Today's Tampa Bay Times publishes the editorial, "State shouldn't execute severely mentally ill killer."
The battle over John Errol Ferguson's execution is not about who he is — a cold-blooded killer — but about who we are as Floridians. Ferguson is severely mentally ill and has been that way for more than 40 years. His execution is on hold while his mental state and the legal standards for killing someone who is mentally ill are being argued in federal court. The state and federal standards are in conflict, and the more reasonable federal standard should prevail and prevent from being executed a man who has raging hallucinations and thinks he's the Prince of God.
Ferguson's lawyer, Christopher Handman, is now in a legal race to save the mentally ill man from execution. Only a last-minute reprieve by the federal courts prevented his execution last month. The 11th U.S. Circuit Court of Appeals will review whether the proper constitutional standard for executing the mentally ill is being applied, with briefings scheduled this month.
Florida is embracing an interpretation of competency for execution so pinched that it would virtually extinguish limits on executing the severely mentally ill. The state says Ferguson is aware that he is being put to death and that he committed murder, and is therefore competent to be executed. A trial judge in Bradford County accepted this view, as did the Florida Supreme Court, which failed to block the execution.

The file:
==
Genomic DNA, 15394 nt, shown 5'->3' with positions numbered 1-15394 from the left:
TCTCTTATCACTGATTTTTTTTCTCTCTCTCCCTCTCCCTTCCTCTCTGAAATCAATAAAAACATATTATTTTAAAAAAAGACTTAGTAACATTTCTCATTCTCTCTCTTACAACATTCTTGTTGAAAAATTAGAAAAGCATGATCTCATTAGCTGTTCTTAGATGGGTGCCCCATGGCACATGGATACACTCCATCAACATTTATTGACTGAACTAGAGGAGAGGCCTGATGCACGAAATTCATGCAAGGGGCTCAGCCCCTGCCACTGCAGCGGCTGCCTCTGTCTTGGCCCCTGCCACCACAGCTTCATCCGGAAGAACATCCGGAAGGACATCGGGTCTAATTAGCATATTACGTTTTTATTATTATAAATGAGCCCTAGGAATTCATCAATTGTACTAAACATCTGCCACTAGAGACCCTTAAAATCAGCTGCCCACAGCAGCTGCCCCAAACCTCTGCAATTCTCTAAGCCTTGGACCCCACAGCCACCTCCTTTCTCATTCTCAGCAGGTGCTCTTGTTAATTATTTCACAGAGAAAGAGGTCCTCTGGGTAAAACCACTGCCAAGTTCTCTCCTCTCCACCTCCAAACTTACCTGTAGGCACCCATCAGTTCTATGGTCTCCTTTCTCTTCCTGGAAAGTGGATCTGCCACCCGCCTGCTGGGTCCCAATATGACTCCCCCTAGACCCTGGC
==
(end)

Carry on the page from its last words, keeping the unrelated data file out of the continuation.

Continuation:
But Handman persuasively argues that the standard of competency established by the U.S. Supreme Court in a 2007 decision requires a rational understanding of the reason and effect of the execution.
Earlier coverage of John Ferguson's case begins at the link.
Related posts are in the competency and mental illness category indexes. I added the compentency category index in April. Earlier posts dealing with competency to be executed are available under the Scott Panetti index.
The Supreme Court established standards to assess whether severely mentally ill inmates are competent to be executed in the 1986 case, Ford v. Wainwright; more via Oyez. Coverage of Scott Panetti's case begins at the link. More on the U.S. Supreme Court 2007 ruling in Panetti v. Quarterman is via Oyez.